In 1988, Marvin Ishmael inaugurated We Are One Theatre Productions with Sweet Pan, a lively musical play incorporating a live steel band and carnival costumes. With a mandate to develop theatre that reflects the Caribbean-Canadian experience, We Are One synthesized Caribbean story-telling traditions, steel band and calypso into its theatre and had a strong reputation for its new work for young audiences.

The Caribbean focus of We Are One augured the beginnings of a distinctly Caribbean-Canadian theatre and a rising community of artists such as actor/story-teller Richardo Keens-Douglas, actor/director Amah Harris and her Theatre in the Rough company.

Another notable group, Theatre Wum, also rose to prominence in the early 1990s. With a mandate "to explore African continuities," founding artistic director Colin Taylor mounted six productions between 1991 and 1994, starting with Jeff Stetson's The Meeting, about a fictional meeting between Malcolm X and Martin Luther King (1991), and followed by Radiance of the King in September of the same year, Suzan Lori-Park's The Imperceptible Mutabilities in the Third Kingdom (1992), and Titus Andronicus and The Urban Donnellys (with Theatre Passe Muraille) in 1993. Taylor's rigorous experimental approach and his provocative theatrical choices earned him the John Hirsch Award for directing in 1993. In 1994, he was appointed artistic associate at Theatre Passe Muraille and he has garnered directing credits at established theatres such as the Tarragon Theatre, the Great Canadian Theatre Company (GCTC) and Alberta Theatre Projects.

The feminist Nightwood Theatre, in its efforts to develop emerging women playwrights, made significant contributions to Black Canadian theatre, producing the lively Wonder Quartet, written by Diana Braithwaite and directed by Djanet Sears (1992), and the one-woman re-telling of creation myths, Dryland, written and performed by Pauline Peters and directed by Diane Roberts (1993). At Young People's Theatre, In Search of Dragon's Mountain, about inter-racial friendship in an apartheid South Africa, won a Dora Award for outstanding production in the theatre for young audiences sector (1993). And after years of effort in the small theatre community, writer/performer George Seremba earned a Dora for outstanding new play for Come, Good Rain in 1994. A searing account of life in Amin's Uganda, Come, Good Rain has since been produced in Ottawa, Montréal, Los Angeles and London, England.

Toronto's b current was founded in 1990 with the mission to develop new works rooted in the cultural, social and political experience of the Canadian and international Black diaspora. Throughout and since the 1990s they have offered both full and workshop productions as well as the rAiz'n the sun training program for young and emerging Black artists and the rock.paper.sistahz festival, an annual festival of performance work by Black women artists and artists of colour.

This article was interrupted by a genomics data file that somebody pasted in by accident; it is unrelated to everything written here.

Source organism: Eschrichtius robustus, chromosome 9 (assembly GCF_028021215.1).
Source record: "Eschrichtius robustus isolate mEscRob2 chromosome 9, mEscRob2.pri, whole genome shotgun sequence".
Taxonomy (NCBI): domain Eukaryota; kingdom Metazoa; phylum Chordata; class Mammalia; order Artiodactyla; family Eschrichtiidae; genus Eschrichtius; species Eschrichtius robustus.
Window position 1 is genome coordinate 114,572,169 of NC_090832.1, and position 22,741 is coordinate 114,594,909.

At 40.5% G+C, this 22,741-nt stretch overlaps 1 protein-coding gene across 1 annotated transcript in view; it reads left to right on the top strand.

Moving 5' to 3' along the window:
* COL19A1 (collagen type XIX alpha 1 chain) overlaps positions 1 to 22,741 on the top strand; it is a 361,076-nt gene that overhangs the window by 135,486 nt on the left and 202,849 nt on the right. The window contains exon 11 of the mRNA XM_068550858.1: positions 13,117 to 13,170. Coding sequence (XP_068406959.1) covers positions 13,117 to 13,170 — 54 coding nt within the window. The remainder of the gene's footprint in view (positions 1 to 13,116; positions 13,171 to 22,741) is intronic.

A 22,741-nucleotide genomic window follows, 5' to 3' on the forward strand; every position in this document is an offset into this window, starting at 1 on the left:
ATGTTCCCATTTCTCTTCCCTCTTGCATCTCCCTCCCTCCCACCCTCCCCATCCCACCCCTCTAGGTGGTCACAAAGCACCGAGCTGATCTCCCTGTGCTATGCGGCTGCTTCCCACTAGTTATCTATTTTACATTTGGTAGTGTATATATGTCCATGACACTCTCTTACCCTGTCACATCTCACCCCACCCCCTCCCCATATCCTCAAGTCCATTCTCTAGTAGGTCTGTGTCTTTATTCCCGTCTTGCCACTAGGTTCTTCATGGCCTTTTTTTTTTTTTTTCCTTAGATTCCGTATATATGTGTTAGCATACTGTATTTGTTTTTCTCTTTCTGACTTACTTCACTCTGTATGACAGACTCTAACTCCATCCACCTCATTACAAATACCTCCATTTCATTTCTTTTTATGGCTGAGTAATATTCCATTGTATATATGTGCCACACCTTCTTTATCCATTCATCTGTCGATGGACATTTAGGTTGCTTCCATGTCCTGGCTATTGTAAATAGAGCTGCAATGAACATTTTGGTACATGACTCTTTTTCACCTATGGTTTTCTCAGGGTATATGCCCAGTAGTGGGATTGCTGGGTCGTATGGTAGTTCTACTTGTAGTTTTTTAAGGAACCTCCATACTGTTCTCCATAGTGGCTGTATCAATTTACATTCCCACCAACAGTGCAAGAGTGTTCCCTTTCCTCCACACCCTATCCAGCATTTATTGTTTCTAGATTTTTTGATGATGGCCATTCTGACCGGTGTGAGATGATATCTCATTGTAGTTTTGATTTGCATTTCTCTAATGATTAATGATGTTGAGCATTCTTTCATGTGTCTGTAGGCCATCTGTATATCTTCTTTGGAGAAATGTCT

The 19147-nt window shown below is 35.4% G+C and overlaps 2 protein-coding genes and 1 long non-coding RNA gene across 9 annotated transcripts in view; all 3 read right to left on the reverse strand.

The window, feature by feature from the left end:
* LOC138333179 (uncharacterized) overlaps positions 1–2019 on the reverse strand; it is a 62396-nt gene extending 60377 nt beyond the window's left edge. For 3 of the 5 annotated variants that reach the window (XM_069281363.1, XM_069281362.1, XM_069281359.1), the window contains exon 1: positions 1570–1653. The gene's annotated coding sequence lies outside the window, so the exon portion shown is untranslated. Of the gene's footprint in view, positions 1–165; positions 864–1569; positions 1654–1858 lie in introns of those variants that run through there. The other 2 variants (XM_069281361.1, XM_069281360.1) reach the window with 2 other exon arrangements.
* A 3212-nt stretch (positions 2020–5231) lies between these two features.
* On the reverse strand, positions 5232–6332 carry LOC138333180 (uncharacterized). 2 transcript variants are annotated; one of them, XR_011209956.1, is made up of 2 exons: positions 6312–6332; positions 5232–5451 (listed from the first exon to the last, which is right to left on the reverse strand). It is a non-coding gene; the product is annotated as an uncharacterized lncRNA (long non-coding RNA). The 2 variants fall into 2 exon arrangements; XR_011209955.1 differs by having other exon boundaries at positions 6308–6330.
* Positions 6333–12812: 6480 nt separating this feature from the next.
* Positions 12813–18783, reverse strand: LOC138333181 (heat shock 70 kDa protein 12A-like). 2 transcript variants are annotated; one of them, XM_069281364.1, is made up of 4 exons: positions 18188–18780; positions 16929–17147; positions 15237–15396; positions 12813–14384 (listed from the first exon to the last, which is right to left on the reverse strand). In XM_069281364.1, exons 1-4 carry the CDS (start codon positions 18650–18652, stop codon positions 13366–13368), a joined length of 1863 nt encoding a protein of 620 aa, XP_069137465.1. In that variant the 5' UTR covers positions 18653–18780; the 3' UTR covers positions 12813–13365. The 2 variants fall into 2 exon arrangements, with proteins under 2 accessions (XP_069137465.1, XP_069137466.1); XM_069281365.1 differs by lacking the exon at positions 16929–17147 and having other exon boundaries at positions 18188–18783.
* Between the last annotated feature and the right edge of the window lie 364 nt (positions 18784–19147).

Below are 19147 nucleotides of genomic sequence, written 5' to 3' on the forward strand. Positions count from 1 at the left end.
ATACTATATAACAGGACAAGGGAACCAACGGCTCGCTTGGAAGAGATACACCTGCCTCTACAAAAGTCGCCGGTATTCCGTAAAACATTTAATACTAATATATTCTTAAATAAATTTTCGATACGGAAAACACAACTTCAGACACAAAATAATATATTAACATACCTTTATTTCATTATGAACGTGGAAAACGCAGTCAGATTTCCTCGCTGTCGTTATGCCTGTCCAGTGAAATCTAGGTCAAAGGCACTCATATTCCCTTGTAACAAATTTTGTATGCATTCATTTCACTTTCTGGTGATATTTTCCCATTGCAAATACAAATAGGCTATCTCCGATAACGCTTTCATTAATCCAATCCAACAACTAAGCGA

AfriCan Theatre Ensemble from Toronto was founded in 1998 by its artistic director Modupe Olaogun, creating an avenue for cultural exchange between Africa and Canada, and recognizing the creative dialogue between Africa and its diaspora. The ensemble's performances include the Canadian premiere of Ola Rotimi's The Gods Are Not to Blame (1998), Rotimi's Our Husband Has Gone Mad Again (2000), Zakes Mda's And the Girls in Their Sunday Dresses (2001), Wole Soyinka's Death and the King's Horseman (2004), Donald Carr's The Full Nelson (2005) and Efua Sutherland's Marriage of Anansewa (2008/2009).

Obsidian Theatre Company, founded in 2000 in Toronto, is dedicated to the exploration, development and production of the Black voice on the Canadian stage. Their production history includes The Adventures of a Black Girl in Search of God by Djanet Sears (2001-02), The Piano Lesson by August Wilson (2002-2003), Consecrated Ground by George Elroy Boyd (2003-2004), The Polished Hoe by Austin Clarke (2006-2007), Black Medea by Wesley Enoch (2008-2009) and Yellowman (2009) by Dael Orlandersmith.

In Nova Scotia, Voices Black Theatre Ensemble, founded in 1990, creates and presents drama and performances that explore and celebrate the Black experience in Nova Scotia. Made up of a core group of ten performers, including actors, musicians, dancers, rap artists, storytellers, singers, writers and technicians, the company has created a number of original performance pieces including Kumbaya: The Black History Month Show, The Detention, Africville, Nova Scotia Suite and Choices in the Skin.